What legalization would bring economically is hardly discussed. However, the topic offers plenty to talk about.
The possible legalization of cannabis brings many different issues to the table. Discussed are the health effects, forecasts of changes in consumption, prevention, consumer protection, repression, and political feasibility. A study has finally been published on the financial advantages and disadvantages for the situation in Switzerland: Oliver Hoff from the University of Geneva has researched. On the one hand, the current situation is assessed and, on the other hand, the financial impact of different legalization scenarios is modeled. The aim is to find out what level of regulation would be appropriate.
Status quo (black market): 1 billion annually!
1 billion Swiss francs. Around that much turnover is attributable to cannabis use in the Swiss economy. In addition to direct influences such as production and trade, this figure also takes into account indirect influences such as health care and law enforcement.
This high turnover is mainly due to the extremely high profit margins in the black market, in addition to the amount of products consumed (approximately 175,000 joints per day). Around 430 million (43% of total sales) are directly attributable to illegal activities.
This distribution of sales is clearly disadvantageous for society as a whole. Illegal actors profit while the general public is left to bear the costs. In a legal cannabis market, some things would change: sales would probably decrease in any case, as the profit margins from the black market would not continue in this way. However, exactly how sales would continue in a legal cannabis market depends heavily on the scenario chosen.
Shaping legalization: Models for the Future
In addition to analyzing the current situation, the study “Cannabis in the Swiss Economy” also ventures into future forecasts. Three different scenarios of legalization are examined for their economic impact.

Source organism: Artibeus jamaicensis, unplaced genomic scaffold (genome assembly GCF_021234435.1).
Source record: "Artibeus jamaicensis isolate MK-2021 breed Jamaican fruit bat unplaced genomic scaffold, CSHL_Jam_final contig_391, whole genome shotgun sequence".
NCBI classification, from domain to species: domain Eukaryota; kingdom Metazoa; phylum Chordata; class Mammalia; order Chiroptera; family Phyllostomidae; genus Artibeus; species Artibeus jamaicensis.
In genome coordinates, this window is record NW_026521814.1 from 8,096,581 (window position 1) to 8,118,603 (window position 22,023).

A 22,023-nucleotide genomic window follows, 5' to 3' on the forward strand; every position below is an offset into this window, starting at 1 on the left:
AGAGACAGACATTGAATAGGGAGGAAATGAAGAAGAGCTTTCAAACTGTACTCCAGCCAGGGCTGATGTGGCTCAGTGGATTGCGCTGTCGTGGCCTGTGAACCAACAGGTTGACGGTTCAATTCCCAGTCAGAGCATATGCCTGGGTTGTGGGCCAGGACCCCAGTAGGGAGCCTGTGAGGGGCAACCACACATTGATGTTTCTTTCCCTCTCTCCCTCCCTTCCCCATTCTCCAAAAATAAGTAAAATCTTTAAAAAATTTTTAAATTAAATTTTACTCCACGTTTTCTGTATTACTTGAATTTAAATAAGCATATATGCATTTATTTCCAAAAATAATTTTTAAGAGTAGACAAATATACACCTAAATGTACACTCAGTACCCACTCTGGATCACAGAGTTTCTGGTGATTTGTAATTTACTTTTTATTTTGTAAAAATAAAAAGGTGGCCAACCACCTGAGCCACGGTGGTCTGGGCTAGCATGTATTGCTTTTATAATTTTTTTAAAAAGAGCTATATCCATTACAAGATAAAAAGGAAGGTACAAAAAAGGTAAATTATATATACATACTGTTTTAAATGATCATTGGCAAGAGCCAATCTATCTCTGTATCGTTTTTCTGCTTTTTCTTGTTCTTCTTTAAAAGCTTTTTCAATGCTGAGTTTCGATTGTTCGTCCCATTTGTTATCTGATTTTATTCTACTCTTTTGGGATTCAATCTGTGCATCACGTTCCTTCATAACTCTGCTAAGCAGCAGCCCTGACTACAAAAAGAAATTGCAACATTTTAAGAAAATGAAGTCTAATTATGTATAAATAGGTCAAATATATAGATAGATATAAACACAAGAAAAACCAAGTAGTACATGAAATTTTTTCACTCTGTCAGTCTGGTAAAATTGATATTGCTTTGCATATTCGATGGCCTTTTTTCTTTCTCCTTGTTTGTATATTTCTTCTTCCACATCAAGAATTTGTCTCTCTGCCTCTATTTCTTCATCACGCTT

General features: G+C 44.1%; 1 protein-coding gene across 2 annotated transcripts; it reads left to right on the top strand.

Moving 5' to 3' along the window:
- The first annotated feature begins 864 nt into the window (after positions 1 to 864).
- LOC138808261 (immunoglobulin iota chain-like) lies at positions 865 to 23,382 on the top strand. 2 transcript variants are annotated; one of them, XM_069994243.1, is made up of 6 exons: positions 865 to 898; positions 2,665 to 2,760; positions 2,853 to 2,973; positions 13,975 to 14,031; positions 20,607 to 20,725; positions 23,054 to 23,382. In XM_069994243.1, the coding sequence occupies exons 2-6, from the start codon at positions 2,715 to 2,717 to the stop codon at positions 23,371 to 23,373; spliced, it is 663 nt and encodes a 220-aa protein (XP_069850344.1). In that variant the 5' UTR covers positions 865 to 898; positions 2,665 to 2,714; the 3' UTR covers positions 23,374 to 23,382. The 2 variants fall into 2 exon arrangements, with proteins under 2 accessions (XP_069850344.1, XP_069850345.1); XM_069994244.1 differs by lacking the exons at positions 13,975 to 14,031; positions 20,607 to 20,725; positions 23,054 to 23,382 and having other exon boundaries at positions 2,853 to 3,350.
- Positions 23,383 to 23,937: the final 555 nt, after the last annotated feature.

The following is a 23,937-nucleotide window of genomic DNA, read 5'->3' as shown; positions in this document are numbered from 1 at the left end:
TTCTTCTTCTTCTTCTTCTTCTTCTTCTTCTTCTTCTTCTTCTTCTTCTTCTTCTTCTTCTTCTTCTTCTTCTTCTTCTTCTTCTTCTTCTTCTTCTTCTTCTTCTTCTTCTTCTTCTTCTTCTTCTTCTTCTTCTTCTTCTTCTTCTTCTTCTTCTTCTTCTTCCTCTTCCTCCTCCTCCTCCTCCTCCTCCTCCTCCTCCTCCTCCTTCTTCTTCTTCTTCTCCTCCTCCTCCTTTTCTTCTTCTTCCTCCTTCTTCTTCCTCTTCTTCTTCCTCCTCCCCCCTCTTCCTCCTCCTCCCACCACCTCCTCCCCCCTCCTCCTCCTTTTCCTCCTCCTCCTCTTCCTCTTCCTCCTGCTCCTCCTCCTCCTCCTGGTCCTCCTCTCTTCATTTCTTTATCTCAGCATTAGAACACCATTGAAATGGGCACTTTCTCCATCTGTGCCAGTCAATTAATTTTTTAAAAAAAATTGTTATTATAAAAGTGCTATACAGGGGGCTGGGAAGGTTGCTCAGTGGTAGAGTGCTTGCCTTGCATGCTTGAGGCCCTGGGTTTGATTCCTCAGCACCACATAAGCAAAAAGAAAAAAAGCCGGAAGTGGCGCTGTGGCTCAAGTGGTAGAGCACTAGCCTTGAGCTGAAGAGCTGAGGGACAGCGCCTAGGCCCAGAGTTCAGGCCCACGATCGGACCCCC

The CSC scenario assumes legalization of cooperative production in the context of cannabis social clubs. The production, distribution and consumption of cannabis is organized in registered adult-use clubs. This system currently exists in various countries, such as Uruguay. The pilot in Zurich, which should start in the next few months, also includes social clubs. In a CSC scenario, the black market could hardly be dried up completely, according to Hoff, because signing up for a social club would be quite a big effort for casual consumers. Regular consumers, on the other hand, would be able to benefit from legal certainty in clubs.
In the highly regulated scenario, a legal market is recorded that legalizes production and trade in licensed companies from the private sector. Consumption and possession are also legal. Cannabis is taxed by weight and retail value. The concrete design of the model is based on a current template from New Zealand.
A Free Market would involve commercial legalization in a for-profit market with few cannabis-specific regulations. Cannabis would be one product among many and would be regulated similarly to other consumer products. The taxation is carried out exclusively through the usual value added tax.
Sales and taxes after legalization